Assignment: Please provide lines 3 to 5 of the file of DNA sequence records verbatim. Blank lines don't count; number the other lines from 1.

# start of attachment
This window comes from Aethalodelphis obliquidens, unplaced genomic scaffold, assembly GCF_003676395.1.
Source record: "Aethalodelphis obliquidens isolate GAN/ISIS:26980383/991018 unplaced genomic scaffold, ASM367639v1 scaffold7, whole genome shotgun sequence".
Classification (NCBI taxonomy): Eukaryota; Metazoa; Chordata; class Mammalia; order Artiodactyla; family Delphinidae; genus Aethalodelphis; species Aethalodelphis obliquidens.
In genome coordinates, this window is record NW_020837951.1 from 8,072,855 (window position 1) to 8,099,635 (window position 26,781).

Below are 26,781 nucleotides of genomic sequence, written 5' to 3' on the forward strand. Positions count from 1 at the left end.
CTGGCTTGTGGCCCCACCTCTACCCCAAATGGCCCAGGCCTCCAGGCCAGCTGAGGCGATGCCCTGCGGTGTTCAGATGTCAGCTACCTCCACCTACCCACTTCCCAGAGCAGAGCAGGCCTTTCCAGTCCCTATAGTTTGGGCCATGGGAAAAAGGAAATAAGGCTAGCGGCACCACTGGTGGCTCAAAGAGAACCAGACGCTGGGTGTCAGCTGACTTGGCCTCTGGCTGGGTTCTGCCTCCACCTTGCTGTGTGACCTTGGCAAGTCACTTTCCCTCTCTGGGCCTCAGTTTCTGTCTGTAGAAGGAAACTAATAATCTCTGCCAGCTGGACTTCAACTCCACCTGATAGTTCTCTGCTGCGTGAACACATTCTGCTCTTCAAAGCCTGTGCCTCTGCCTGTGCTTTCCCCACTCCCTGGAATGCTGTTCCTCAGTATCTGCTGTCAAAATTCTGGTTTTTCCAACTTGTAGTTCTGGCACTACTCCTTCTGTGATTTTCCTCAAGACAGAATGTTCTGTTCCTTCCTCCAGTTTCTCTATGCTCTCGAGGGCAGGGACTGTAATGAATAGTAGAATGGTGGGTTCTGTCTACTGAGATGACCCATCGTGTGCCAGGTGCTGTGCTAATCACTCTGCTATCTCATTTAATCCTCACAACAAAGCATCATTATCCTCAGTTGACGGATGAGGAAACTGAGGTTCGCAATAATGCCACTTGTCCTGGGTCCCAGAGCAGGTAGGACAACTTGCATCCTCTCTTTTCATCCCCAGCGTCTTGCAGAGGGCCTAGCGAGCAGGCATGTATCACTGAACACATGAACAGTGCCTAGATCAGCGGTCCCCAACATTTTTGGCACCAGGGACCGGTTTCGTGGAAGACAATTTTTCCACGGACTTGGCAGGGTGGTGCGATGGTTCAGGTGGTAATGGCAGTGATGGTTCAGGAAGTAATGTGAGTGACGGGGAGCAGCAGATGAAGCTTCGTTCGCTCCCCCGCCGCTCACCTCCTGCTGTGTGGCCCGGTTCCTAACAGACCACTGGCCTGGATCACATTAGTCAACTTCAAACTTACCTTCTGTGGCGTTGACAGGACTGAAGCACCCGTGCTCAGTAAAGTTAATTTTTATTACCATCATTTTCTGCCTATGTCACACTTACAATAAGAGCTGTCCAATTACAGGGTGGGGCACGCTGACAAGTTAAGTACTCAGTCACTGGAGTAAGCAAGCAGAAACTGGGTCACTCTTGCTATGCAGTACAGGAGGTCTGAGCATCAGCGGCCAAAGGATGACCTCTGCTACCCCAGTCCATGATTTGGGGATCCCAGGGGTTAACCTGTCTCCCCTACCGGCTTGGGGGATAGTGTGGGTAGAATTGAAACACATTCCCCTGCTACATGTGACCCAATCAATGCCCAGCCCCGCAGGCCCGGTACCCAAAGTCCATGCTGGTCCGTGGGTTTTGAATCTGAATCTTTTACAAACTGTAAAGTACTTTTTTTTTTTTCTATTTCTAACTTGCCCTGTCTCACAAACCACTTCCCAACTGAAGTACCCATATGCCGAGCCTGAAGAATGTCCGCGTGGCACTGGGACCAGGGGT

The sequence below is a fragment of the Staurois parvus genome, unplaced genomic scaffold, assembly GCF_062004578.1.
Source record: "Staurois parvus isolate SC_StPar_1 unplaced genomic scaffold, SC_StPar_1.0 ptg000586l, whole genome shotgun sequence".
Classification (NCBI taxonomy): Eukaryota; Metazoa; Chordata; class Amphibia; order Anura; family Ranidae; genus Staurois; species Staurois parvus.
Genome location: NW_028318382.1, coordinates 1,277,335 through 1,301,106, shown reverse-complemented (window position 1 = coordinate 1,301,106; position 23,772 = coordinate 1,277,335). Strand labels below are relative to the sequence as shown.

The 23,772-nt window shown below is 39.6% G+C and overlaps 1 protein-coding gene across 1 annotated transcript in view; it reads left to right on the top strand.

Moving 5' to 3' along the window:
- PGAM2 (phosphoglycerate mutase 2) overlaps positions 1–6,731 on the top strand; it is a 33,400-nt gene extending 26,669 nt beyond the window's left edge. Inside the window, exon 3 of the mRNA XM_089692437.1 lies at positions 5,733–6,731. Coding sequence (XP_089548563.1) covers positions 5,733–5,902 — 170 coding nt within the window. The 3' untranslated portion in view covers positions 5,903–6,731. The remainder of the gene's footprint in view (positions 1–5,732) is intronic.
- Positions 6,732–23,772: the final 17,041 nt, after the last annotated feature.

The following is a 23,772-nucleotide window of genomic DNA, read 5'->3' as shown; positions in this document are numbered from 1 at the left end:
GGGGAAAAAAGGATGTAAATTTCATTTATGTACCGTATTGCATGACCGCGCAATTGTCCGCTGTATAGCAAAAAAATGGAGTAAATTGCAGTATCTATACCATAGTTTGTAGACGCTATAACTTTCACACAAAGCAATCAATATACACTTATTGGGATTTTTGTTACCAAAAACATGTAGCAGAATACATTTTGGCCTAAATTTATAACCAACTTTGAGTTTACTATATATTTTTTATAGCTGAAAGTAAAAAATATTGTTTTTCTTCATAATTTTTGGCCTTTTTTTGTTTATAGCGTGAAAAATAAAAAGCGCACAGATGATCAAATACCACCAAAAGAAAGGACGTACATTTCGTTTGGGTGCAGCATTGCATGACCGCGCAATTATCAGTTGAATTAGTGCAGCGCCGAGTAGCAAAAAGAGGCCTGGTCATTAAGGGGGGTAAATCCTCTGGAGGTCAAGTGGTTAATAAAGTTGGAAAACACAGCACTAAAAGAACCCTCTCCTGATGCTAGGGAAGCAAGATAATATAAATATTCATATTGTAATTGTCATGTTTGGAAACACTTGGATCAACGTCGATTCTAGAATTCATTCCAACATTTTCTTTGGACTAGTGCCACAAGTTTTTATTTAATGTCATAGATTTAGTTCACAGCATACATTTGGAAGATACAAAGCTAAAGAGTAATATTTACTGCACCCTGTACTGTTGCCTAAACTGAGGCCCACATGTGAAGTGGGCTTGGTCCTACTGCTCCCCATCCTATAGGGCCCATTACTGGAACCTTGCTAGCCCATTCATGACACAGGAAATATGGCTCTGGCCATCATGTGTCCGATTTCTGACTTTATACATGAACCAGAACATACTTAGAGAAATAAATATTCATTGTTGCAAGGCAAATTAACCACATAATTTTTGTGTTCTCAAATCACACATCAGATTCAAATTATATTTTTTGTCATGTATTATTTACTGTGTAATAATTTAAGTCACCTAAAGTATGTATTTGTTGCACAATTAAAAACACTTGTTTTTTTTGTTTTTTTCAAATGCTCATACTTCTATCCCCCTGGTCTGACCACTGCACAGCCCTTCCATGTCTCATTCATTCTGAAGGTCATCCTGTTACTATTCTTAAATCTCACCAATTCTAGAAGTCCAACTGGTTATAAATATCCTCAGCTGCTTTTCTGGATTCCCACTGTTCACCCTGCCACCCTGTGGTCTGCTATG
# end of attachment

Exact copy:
Classification (NCBI taxonomy): Eukaryota; Metazoa; Chordata; class Mammalia; order Artiodactyla; family Delphinidae; genus Aethalodelphis; species Aethalodelphis obliquidens.
In genome coordinates, this window is record NW_020837951.1 from 8,072,855 (window position 1) to 8,099,635 (window position 26,781).

Below are 26,781 nucleotides of genomic sequence, written 5' to 3' on the forward strand. Positions count from 1 at the left end.